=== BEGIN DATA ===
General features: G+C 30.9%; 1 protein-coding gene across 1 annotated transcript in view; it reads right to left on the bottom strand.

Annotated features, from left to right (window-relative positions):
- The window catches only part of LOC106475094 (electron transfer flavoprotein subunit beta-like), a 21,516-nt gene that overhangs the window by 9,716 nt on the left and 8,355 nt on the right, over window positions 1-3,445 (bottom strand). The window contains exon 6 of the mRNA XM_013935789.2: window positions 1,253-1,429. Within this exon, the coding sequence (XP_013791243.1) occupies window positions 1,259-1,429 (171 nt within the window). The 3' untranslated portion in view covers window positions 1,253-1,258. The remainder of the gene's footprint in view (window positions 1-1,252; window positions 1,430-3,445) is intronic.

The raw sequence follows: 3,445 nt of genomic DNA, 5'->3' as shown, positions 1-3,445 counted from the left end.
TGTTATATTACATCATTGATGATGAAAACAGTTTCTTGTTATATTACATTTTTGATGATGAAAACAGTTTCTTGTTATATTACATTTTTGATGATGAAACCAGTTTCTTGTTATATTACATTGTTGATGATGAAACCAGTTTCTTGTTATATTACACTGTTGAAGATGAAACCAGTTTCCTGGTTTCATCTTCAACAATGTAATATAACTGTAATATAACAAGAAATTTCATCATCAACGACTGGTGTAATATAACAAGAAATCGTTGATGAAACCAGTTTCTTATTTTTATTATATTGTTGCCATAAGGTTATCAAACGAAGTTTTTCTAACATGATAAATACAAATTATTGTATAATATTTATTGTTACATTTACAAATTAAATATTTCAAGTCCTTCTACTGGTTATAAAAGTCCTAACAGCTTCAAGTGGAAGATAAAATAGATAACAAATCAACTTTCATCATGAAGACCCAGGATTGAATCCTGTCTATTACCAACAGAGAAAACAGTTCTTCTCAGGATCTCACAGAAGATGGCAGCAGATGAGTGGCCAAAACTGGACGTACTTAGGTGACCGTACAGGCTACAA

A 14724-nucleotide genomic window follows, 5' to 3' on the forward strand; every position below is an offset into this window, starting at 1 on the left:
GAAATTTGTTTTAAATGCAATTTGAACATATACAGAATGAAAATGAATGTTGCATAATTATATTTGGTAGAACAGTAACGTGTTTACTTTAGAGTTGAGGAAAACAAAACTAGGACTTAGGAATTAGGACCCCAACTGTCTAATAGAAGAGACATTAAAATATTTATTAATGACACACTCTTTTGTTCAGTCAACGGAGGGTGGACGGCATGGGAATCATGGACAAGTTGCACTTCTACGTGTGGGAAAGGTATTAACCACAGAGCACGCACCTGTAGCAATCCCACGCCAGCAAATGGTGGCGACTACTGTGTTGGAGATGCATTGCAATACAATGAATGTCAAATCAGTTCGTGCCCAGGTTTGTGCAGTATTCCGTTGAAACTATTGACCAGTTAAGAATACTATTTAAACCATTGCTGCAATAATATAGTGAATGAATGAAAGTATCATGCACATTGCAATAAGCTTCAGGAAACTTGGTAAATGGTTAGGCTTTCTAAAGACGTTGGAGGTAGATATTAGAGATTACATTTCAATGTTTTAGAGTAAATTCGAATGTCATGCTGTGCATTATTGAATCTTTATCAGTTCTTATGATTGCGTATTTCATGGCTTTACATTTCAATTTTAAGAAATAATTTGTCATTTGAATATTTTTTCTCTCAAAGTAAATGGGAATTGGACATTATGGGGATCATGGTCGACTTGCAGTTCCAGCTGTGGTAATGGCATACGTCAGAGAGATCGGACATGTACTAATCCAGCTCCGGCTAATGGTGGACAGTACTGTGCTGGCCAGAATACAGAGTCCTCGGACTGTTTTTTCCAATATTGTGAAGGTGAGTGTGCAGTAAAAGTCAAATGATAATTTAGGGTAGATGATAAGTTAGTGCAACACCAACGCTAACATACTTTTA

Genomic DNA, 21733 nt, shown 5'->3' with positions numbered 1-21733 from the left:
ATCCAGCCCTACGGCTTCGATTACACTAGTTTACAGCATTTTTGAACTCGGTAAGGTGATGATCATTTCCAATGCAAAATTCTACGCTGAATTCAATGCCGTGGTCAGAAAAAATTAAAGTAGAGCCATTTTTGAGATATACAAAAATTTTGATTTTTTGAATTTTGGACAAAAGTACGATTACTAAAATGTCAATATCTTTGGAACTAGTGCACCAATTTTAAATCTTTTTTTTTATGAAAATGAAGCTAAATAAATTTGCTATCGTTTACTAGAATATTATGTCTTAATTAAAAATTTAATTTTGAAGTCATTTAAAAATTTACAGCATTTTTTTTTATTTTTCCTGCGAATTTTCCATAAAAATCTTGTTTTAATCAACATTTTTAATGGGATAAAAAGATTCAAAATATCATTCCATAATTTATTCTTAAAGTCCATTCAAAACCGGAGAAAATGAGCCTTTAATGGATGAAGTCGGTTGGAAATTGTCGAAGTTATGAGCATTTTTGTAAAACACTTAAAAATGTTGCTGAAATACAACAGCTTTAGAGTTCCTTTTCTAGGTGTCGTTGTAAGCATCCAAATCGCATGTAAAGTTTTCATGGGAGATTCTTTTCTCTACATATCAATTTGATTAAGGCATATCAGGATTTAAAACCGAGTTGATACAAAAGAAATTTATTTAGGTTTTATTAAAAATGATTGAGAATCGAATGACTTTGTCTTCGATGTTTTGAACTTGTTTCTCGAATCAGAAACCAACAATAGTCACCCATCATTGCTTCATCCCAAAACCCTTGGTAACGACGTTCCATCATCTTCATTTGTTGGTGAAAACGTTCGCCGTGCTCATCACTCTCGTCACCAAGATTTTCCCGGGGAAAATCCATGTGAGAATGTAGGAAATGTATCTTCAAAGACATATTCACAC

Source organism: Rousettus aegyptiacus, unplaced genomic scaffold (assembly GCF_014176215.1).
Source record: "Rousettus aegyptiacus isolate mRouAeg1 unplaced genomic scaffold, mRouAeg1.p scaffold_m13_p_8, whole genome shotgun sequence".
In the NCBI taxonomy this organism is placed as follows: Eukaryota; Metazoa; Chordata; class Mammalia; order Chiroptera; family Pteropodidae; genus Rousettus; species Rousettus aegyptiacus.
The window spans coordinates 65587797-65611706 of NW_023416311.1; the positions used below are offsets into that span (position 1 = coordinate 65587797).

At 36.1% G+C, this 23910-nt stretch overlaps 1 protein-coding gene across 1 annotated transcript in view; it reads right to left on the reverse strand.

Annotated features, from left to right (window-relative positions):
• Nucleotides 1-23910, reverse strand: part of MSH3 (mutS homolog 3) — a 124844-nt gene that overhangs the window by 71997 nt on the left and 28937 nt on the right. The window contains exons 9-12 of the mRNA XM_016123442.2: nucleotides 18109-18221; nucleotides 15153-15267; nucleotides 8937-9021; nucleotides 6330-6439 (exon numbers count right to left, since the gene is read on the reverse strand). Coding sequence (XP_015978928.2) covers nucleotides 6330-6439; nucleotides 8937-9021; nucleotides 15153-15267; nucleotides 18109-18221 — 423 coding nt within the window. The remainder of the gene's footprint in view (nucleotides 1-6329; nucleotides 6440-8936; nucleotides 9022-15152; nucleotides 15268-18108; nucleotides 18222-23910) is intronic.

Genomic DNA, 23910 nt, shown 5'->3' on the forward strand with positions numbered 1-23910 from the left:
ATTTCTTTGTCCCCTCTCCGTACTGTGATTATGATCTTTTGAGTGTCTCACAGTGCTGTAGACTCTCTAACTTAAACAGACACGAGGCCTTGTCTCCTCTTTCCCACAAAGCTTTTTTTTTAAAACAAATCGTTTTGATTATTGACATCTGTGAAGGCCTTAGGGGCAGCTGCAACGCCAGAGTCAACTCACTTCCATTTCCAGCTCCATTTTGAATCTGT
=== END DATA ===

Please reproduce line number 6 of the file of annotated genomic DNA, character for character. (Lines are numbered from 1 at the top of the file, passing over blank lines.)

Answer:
A 14724-nucleotide genomic window follows, 5' to 3' on the forward strand; every position below is an offset into this window, starting at 1 on the left: